Carroll’s legacy TBD

So Pete Carroll has reportedly resigned and appears headed back to the NFL, this time with Seattle. What he left behind at Southern California is anyone’s guess.

There will be memories of his exuberant personality, joyfully pacing the sidelines during nine dominant seasons. And there will be questions about how he accomplished it.

Pete Carroll has reportedly resigned from USC and is expected to rejoin the NFL coaching ranks with the Seattle Seahawks.
(Lori Shepler/AP Photo)

Sources with knowledge of the situation say the NCAA is in the final stages of what has become a two-sport, department-wide investigation into USC athletics. A source told Yahoo! Sports that Reggie Bush voluntarily met with NCAA investigators last summer to discuss allegations of receiving extra benefits from marketing representatives.

The NCAA is expected to finalize its investigation in the next couple of months, if not sooner.

Details in the case date back to 2004, when Bush allegedly began receiving cash, clothes, cars, travel and a rent-free home for his mother and stepfather from marketing companies. The case could run through last month’s revelation that Joe McKnight (“the next Reggie Bush”) was driving a SUV registered to an L.A.-area businessman. It also includes agent activity surrounding former basketball star O.J. Mayo that led to the resignation of coach Tim Floyd and the school sanctioning itself last month.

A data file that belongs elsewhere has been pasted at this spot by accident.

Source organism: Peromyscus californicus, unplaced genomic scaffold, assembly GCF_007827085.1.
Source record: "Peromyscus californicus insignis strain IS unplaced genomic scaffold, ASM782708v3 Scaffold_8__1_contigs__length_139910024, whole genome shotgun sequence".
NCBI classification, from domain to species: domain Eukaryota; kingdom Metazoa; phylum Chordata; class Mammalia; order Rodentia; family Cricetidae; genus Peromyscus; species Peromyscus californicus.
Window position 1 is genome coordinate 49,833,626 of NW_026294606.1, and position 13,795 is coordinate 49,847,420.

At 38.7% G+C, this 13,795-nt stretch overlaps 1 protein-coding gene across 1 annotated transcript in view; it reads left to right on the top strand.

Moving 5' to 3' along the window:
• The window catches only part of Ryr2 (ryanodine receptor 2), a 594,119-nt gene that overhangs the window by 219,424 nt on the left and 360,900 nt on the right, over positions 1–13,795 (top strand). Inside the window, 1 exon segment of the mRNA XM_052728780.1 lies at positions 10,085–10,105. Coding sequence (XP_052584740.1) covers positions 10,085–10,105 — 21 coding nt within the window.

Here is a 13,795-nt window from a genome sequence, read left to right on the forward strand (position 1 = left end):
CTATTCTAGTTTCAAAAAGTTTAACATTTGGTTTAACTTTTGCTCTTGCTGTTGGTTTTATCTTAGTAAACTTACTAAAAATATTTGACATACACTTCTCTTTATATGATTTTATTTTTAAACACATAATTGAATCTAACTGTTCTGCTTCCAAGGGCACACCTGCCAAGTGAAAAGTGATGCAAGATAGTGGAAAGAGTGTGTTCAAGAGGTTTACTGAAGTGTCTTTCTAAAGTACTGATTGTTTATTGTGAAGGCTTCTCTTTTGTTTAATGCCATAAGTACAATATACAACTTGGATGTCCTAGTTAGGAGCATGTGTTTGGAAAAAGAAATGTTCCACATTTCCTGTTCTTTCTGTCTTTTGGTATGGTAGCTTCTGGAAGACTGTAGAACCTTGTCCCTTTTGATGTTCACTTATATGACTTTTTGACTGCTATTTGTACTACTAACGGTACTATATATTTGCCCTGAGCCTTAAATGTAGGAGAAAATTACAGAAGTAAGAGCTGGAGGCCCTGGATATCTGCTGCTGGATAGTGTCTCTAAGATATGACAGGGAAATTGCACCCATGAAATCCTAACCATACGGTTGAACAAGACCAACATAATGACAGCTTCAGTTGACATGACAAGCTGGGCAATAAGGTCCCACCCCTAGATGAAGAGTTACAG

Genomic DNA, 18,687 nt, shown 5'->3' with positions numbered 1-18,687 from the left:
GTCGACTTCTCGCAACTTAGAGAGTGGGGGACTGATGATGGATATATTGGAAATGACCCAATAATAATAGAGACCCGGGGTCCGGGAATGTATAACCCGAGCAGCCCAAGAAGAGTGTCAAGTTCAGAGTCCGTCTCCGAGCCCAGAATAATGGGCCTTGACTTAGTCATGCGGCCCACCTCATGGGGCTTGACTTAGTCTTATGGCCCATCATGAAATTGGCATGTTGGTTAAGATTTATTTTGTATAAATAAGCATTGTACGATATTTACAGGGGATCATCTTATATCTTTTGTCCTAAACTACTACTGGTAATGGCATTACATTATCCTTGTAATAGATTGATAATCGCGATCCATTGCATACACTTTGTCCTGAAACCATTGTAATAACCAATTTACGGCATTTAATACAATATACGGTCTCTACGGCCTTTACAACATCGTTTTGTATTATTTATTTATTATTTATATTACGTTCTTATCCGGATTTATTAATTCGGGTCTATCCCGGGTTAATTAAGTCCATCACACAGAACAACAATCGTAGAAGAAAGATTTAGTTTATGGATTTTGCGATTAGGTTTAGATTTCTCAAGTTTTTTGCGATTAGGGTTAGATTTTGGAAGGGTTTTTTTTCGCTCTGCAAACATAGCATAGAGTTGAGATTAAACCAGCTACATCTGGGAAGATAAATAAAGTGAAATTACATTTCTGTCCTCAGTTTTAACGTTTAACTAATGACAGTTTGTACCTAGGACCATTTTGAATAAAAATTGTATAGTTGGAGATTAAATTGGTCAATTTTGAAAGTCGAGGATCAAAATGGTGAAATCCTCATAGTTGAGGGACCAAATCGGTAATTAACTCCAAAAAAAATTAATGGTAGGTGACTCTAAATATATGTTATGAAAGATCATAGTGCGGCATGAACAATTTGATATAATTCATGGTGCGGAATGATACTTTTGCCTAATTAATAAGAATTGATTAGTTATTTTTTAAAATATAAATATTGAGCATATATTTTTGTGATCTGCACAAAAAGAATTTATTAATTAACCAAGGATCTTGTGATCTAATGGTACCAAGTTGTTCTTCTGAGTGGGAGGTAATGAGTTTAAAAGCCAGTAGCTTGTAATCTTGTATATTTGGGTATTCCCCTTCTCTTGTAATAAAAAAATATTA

If the NCAA declares Bush retroactively ineligible for the 2004 season, the Bowl Championship Series has said it will consider stripping the Trojans of their lone BCS title during Carroll’s era.

By the end, who knows what will be left.

Carroll never has publicly offered detailed answers to myriad questions that surround how the program handled its off-field business. Whatever, if anything, he’s told the NCAA thus far may be his final comment – as the Seahawks coach he no longer is obligated to speak to investigators.

At issue aren’t just specific details about Carroll’s knowledge of various dealings but the overall personality of his program.

There’s no denying Carroll ran a loose ship. At its best it perfectly represented his fun-loving ways and the laid-back L.A. lifestyle. At its worst it opened the program up to all sorts of trouble.

There were celebs on the sidelines, practices open to nearly anyone, and agents and runners rummaging around Heritage Hall like perhaps no place else in college football. The compliance department appeared to be compliant to the wishes of the football program. And it was all headed by a bumbling, if image-conscious, athletic director in Mike Garrett.

In each of the investigations, the NCAA will ask not just whether a coach (or his assistants) knew about agent or booster activity with a player but also whether he or they should’ve known.

Troubling for USC is that the people who allegedly – or in some cases admittedly – supplied Bush and his family with extra benefits weren’t anonymous to the program.

Two founders of a fledgling San Diego marketing company were given postgame locker room access at the L.A. Coliseum, and one, Lloyd Lake, said USC assistant coach Todd McNair had knowledge of the benefits received by Bush.

Another marketing company that was alleged to have made direct payments to the player and admitted providing travel for Bush and his parents (its claim of restitution doesn’t make it any less of a NCAA violation) actually employed Bush as a summer intern. They did it only after filing paperwork with the USC compliance office.